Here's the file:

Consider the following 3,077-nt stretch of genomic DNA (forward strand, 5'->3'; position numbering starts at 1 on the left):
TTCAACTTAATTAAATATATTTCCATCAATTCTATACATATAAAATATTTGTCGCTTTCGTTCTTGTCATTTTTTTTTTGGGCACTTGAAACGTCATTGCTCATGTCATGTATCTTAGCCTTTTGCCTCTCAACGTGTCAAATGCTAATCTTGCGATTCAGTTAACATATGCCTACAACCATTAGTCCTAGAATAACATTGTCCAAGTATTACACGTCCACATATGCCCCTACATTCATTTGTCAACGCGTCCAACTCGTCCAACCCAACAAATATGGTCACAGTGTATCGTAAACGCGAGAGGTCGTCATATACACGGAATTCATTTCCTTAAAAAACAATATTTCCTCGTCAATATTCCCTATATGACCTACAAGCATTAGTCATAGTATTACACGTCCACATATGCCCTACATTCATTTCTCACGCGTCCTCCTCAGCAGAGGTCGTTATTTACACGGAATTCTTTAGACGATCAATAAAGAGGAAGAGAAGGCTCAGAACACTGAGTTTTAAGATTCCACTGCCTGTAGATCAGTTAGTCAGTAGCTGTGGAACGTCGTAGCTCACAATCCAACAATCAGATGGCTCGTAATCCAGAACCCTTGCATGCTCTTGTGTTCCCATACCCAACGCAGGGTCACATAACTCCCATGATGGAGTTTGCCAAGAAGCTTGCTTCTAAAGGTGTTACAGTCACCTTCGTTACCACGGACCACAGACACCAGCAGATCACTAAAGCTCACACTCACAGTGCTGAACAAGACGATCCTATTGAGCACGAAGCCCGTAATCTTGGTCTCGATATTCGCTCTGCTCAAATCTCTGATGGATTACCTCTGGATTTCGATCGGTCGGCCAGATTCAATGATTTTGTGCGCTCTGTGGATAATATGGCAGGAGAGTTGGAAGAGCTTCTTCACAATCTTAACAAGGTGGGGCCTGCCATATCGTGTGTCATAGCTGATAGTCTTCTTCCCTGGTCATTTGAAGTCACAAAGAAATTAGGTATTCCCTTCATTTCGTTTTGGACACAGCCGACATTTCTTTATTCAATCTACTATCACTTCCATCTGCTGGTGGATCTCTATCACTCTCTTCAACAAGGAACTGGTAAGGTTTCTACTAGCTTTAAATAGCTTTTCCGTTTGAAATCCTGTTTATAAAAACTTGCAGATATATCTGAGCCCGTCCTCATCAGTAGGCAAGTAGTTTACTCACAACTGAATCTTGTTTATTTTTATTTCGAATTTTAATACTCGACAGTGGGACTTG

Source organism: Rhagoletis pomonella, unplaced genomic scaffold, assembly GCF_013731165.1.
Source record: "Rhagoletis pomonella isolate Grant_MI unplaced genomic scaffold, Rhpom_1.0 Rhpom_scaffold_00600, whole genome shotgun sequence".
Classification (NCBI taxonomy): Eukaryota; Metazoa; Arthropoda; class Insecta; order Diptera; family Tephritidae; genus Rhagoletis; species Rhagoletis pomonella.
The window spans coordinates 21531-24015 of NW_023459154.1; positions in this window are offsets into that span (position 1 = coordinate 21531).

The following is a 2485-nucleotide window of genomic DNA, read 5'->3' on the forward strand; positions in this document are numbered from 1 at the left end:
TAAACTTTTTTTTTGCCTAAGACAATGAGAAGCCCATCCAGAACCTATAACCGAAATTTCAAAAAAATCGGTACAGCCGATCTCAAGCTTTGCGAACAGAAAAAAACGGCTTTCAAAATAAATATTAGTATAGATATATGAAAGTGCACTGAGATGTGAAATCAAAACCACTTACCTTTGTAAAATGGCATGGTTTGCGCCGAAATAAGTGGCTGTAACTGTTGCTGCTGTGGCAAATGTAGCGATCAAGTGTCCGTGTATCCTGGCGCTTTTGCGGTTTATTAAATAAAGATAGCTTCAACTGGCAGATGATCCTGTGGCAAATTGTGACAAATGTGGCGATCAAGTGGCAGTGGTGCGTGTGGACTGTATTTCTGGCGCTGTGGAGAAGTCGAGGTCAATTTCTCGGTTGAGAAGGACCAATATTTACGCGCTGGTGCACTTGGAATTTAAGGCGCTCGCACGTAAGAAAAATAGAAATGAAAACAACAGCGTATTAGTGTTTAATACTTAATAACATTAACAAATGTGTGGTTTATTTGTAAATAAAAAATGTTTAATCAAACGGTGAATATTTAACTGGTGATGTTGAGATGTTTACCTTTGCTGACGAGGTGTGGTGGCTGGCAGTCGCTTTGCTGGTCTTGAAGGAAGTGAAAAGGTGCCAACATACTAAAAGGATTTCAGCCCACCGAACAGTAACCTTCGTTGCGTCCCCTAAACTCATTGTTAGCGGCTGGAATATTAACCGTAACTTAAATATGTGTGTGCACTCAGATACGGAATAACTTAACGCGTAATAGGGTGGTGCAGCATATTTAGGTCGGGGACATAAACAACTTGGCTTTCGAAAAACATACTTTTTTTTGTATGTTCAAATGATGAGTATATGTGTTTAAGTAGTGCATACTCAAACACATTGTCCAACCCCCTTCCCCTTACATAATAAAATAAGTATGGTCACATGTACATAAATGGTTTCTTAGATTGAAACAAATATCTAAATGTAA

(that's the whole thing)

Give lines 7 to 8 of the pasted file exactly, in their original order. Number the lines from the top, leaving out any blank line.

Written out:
The following is a 2485-nucleotide window of genomic DNA, read 5'->3' on the forward strand; positions in this document are numbered from 1 at the left end:
TAAACTTTTTTTTTGCCTAAGACAATGAGAAGCCCATCCAGAACCTATAACCGAAATTTCAAAAAAATCGGTACAGCCGATCTCAAGCTTTGCGAACAGAAAAAAACGGCTTTCAAAATAAATATTAGTATAGATATATGAAAGTGCACTGAGATGTGAAATCAAAACCACTTACCTTTGTAAAATGGCATGGTTTGCGCCGAAATAAGTGGCTGTAACTGTTGCTGCTGTGGCAAATGTAGCGATCAAGTGTCCGTGTATCCTGGCGCTTTTGCGGTTTATTAAATAAAGATAGCTTCAACTGGCAGATGATCCTGTGGCAAATTGTGACAAATGTGGCGATCAAGTGGCAGTGGTGCGTGTGGACTGTATTTCTGGCGCTGTGGAGAAGTCGAGGTCAATTTCTCGGTTGAGAAGGACCAATATTTACGCGCTGGTGCACTTGGAATTTAAGGCGCTCGCACGTAAGAAAAATAGAAATGAAAACAACAGCGTATTAGTGTTTAATACTTAATAACATTAACAAATGTGTGGTTTATTTGTAAATAAAAAATGTTTAATCAAACGGTGAATATTTAACTGGTGATGTTGAGATGTTTACCTTTGCTGACGAGGTGTGGTGGCTGGCAGTCGCTTTGCTGGTCTTGAAGGAAGTGAAAAGGTGCCAACATACTAAAAGGATTTCAGCCCACCGAACAGTAACCTTCGTTGCGTCCCCTAAACTCATTGTTAGCGGCTGGAATATTAACCGTAACTTAAATATGTGTGTGCACTCAGATACGGAATAACTTAACGCGTAATAGGGTGGTGCAGCATATTTAGGTCGGGGACATAAACAACTTGGCTTTCGAAAAACATACTTTTTTTTGTATGTTCAAATGATGAGTATATGTGTTTAAGTAGTGCATACTCAAACACATTGTCCAACCCCCTTCCCCTTACATAATAAAATAAGTATGGTCACATGTACATAAATGGTTTCTTAGATTGAAACAAATATCTAAATGTAA